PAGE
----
Montsalvy is a typical small French market town which lacks the character of near-by Conques and gets few tourists. It dates from the 11thC when St Gaubert founded Church, monastery and hospice for travellers here. It became one of the most important abbeys in the area.
The refectory building and the Chapter House of the original priory survive. The rest of the buildings including the cloisters have disappeared, although the cloister green survives. The church has been restored and repaired. The roof is 15thC and the west facade is 18thC. It is a large solidly built stone structure with an apsoidal east end and square tower with a pointed roof and small cupola above the transept.
Entry is either off the main street up steps through the west door which has a small carving of the Virgin in a brick niche above the door, or off the old cloisters through a small doorway into the south transept. We used this entrance. Immediately inside the door is a small chapel on the east wall with a stone carved altar with host box and a gilt statue of the Virgin and Child.
The inside of the building is very elegant. The nave and side aisles are later and covered with cream plaster except for the ceiling ribs and a stone band running along the top of the walls. Pillars supporting the pointed nave arches and the ceiling ribs have carved capitals. On the walls are carved stone Stations of the Cross on a blue background.
The elaborately carved wooden pulpit has panels with Biblical figures and saints. There is a massive canopy above with carved wooden drapes hanging down and an angel with a trumpet above.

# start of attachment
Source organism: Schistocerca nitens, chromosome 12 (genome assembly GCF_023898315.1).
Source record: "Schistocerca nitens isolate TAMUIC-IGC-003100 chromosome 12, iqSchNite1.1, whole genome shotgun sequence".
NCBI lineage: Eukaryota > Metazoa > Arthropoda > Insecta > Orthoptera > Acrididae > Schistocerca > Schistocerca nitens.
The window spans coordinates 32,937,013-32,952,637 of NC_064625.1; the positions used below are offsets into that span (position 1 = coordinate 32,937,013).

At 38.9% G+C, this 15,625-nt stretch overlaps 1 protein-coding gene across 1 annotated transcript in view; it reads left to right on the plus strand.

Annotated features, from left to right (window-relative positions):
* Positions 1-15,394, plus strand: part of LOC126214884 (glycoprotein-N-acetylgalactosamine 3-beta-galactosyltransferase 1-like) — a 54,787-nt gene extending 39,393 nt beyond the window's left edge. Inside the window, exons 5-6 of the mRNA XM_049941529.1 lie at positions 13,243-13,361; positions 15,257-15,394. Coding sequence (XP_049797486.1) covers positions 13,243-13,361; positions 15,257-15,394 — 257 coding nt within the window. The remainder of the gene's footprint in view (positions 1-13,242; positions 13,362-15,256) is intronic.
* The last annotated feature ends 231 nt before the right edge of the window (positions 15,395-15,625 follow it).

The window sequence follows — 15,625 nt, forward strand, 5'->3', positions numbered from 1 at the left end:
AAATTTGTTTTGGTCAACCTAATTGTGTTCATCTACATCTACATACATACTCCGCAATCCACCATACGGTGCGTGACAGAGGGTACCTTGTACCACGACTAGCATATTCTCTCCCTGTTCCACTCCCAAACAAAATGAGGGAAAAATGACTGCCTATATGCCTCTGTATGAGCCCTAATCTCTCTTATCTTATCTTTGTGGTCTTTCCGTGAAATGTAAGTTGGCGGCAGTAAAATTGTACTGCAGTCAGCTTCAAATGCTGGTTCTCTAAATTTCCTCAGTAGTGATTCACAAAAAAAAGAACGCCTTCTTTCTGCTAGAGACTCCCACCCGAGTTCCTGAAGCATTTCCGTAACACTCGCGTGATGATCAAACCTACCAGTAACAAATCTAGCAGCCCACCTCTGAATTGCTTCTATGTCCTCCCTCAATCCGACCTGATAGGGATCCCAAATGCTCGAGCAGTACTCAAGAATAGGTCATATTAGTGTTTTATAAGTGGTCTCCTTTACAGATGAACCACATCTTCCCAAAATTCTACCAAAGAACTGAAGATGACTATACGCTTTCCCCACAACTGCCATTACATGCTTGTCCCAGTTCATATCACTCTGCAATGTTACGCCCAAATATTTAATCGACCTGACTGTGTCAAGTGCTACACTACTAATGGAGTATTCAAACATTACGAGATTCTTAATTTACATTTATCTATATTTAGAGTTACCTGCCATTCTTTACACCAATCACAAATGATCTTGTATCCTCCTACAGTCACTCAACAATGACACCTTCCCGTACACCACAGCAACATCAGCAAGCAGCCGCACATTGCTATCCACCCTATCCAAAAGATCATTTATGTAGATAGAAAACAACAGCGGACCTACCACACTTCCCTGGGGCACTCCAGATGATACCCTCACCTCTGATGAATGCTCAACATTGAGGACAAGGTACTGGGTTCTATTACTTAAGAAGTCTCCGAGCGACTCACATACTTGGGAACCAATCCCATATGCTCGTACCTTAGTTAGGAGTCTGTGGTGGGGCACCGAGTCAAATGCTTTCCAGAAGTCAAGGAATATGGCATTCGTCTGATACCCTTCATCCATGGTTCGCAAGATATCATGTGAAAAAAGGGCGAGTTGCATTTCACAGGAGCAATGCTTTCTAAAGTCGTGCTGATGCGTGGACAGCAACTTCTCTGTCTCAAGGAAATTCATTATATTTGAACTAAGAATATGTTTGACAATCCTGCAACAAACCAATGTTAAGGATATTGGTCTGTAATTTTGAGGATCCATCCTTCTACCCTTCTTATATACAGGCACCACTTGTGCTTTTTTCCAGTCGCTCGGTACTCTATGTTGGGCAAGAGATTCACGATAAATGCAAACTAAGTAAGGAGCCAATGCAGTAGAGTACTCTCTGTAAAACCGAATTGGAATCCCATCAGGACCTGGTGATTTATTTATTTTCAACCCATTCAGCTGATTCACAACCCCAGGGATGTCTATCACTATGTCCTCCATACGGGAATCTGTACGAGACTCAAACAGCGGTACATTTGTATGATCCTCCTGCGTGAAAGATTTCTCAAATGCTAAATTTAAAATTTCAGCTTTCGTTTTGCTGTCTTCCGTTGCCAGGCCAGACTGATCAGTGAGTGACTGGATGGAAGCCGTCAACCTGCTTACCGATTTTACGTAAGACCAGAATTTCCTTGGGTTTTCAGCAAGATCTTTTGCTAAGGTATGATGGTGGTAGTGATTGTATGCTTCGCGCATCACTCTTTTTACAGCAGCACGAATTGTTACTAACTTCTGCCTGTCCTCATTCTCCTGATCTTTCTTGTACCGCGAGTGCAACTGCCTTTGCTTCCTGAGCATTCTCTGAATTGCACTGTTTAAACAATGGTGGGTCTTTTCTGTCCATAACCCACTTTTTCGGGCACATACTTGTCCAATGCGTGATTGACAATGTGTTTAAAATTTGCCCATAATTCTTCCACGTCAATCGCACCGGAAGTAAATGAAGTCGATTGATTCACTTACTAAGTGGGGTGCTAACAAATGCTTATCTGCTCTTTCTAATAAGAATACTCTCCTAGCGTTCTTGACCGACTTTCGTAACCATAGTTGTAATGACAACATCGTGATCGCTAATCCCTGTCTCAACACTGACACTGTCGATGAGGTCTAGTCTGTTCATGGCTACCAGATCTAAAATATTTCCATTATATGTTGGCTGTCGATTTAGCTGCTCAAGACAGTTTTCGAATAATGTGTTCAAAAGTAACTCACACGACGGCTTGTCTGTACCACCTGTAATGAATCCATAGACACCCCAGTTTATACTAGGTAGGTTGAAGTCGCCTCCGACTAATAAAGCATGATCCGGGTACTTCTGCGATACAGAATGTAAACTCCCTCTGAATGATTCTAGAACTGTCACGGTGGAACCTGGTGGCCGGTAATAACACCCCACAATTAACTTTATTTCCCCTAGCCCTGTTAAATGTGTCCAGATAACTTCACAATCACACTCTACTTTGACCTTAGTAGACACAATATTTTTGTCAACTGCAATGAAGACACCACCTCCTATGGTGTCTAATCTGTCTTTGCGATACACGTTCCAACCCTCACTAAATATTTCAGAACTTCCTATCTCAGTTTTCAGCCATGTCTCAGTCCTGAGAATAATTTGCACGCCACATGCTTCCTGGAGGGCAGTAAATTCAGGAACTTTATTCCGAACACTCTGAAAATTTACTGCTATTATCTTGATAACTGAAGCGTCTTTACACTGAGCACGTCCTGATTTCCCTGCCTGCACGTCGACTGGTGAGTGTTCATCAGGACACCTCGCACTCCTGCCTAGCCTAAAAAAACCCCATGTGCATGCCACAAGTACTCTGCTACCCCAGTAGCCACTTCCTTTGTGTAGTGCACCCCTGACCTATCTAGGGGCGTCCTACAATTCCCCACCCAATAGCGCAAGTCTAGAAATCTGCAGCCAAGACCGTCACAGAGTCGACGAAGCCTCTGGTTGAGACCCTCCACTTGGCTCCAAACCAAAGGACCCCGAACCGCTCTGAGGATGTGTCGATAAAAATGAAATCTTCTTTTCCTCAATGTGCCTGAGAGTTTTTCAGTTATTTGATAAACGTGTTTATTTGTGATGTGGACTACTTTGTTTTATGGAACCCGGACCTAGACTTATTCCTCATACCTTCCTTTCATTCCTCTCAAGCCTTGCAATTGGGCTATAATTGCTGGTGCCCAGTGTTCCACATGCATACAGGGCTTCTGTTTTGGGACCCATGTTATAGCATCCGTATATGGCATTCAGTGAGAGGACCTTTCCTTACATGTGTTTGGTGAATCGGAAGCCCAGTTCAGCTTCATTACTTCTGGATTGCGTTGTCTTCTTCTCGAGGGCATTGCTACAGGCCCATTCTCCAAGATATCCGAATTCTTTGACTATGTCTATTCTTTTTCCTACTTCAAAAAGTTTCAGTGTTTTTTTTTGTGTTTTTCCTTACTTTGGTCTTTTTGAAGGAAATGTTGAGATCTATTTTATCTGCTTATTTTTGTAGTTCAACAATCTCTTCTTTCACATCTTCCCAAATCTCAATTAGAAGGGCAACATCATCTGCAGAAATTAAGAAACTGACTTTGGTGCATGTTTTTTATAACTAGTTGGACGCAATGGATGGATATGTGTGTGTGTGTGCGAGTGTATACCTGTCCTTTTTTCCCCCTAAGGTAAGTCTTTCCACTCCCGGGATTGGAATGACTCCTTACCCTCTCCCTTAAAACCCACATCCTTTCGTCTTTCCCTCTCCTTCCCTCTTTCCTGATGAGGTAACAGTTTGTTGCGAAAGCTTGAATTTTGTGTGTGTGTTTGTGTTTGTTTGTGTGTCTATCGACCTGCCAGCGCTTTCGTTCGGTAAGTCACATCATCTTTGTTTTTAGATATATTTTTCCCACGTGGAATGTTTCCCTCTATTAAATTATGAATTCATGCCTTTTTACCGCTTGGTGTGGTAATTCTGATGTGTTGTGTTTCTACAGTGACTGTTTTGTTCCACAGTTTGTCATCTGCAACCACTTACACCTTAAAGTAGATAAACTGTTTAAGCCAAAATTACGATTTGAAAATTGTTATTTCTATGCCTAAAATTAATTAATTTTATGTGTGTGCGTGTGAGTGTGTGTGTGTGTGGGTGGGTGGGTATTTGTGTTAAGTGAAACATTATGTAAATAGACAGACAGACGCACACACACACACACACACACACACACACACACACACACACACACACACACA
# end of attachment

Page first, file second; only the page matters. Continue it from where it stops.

The transepts and chancel are the oldest part of the building and have bare stone walls and ceiling. Massive transept pillars support the weight of the tower. There are two metal reliquary boxes on those nearest the chancel.
In the transept is a large mass altar with red marble surrounded by grey and gold frames. Behind it in the chancel, wooden steps lead up to a dais with a semicircle of four pillars which support a band of grey and gold decoration. Above are four swirly arches with gold cherubim supporting the top which has a simple cross. Round the back wall of the chancel are carved wooden seats. There is a small round topped window giving light and a small crucifix on the east wall.
The chapel in the north transept has a low decorative iron grille across. Inside is a beautifully carved stone altar with saints on the base. The retable has a host box with shelves with gilt carvings and there is stone statue of St Bernard beside it.
There are five small apses off the north wall, each with an altar. From the east end, the first is Chapelle du St Sacrimont with marble altar and retable with inlaid gilt decoration and a painted statue of Christ on wall above.
This is followed by a chapel with a modern altar with a painting of the risen Christ on Easter morning with Mary, Mary Magdalene and two disciples. The ceiling is carved and painted red and grey between the vaulted ribs. There is a big wooden Bible stand and an old painted statue of Joseph with the young Jesus on the wall.
The centre chapel now houses a massive stone font and has a statue of St John on the wall.
Next is the Chapel of the Virgin which has a decorative metal grille across the entrance. Inside is a large carved wood altar and retable with a statue of St Ann with the young Mary above the host box. Two painted angels hold candles and garlands. There are statues of St Francis of Assisi, St Antoinie de Padoue, Notre-Dame de Lourdes.
The last chapel is no longer used and is closed off by red and green doors. It contains a confessional and assorted bits of disused furniture.
Don’t miss the Treasury Museum is in the old Chapter House, reached by a short passage from the south side of church. There is no charge and it contains a good selection of exhibits including church vestments, ostensoirs, an enamelled metal book rest with an illustrated Bible, a diadem set with semi-precious stones, small reliquaries and communion plate.
Montsalvy Abbey is a nice 11thC building but lacks the impact of Conques, both in architecture and situation. If you are wanting to see a typical French town without the tourists, it is worth a visit.